September 2, 2014 at 4:15 pm

  4. ‘Stalin was modest: he hacked out references to himself in the works he edited. A revelatory and previously unknown quality, this completely inverts our understanding of Stalin.’

    The real egomaniac knows where to downplay things: the important thing for him was to have people sucking up to him. His rejection of references to himself was a way of demonstrating his power, and a way of showing this to his obsequious underlings. It’s not an unknown thing either — he had published a letter calling for an account of his youthful days to be scrapped on these grounds. He also turned down a call for Moscow to be renamed ‘Stalin’s Gift’, but I bet he secretly enjoyed being asked to rename it thus.

    As for adding to Marxist theory — exactly what? The idea that class enemies become ever more rabid (rather than accept the inevitable) as socialism becomes ever stronger and nearer to fruition? A few homilies on linguistics? ‘Socialism In One Country’?

    Dr Paul

    September 2, 2014 at 4:42 pm

  5. Not sure what the motive of this article is?

    “Perhaps they might care to read and comment on Michel Réal’s article about how the real ‘Marxist-Leninists” backed Israel.”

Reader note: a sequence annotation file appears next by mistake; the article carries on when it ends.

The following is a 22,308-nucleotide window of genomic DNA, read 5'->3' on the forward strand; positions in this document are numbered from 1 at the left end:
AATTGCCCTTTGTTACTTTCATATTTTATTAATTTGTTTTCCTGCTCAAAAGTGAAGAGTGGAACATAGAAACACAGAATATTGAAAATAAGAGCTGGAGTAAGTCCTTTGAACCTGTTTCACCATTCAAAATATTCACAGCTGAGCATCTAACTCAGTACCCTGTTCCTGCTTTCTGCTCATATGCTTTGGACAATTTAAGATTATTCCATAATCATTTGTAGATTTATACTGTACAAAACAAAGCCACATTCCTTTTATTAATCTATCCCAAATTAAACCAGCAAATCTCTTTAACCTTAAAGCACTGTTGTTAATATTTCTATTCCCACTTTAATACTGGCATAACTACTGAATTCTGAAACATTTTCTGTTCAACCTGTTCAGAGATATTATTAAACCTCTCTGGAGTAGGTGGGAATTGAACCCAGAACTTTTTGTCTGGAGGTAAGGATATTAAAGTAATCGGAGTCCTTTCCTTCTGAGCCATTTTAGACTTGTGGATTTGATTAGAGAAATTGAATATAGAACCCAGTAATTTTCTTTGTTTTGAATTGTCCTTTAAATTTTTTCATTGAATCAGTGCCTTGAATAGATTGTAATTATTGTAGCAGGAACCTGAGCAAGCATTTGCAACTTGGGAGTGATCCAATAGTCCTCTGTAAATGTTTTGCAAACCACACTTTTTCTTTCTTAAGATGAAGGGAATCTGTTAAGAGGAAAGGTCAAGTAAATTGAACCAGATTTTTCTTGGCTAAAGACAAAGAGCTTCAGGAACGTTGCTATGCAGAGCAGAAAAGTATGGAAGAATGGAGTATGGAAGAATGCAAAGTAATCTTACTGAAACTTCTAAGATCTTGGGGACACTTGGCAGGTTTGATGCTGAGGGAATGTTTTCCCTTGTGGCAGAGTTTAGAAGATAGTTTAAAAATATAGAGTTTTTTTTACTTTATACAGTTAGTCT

So the USSR for a moment in it’s history supported Zionism and this shows that ‘real’ ‘Marxist-Leninists backed Israel? But if we follow your ‘logic’ we can also say that before and after this period of backing Israel real ‘Marxist-Leninists” opposed Israel!

    So where have we got exactly and what have we proved?

    Socialism In One Bedroom

    September 2, 2014 at 8:42 pm

  6. Julius Caesar was the same, he turned the crown of Rome down three times but he was mighty pleased to be offered it. As Dr Paul says, he was wise enough to realise it would be a bad thing. He also wrote books.

    Sue R

    September 2, 2014 at 9:02 pm

  7. There’s a very good psychological analysis of Stalin in Robert Tucker’s two books on him, which shows how his deep psychological problems affected him throughout his career and especially in his rise to power and during the exercising of power as General Secretary. Unfortunately, the third volume, which would have covered his last decade, wasn’t written.

    Dr Paul

    September 2, 2014 at 10:36 pm

  8. Some decades ago there were allegations in some Left-wing periodicals that the USSR had held up or slowed supplies to Egypt during the 1967 War. My recollection is that it was fuel for the tanks (which they were delivering processed) but it could have been spare parts.

    However about that, there seems to be an assumption in some of the threads here that once the alleged (I say because I have not studied that aspect) persecution of Jews in the USSR had ceased, that the permitting of Jewish emigration was a positive thing. Is it not true that from that time on, the USSR became the de facto main supplier of men and women to Israel, who used them to fill their armed forces and to colonise more Palestinian land?

    Diarmuid Breatnach

    September 2, 2014 at 11:50 pm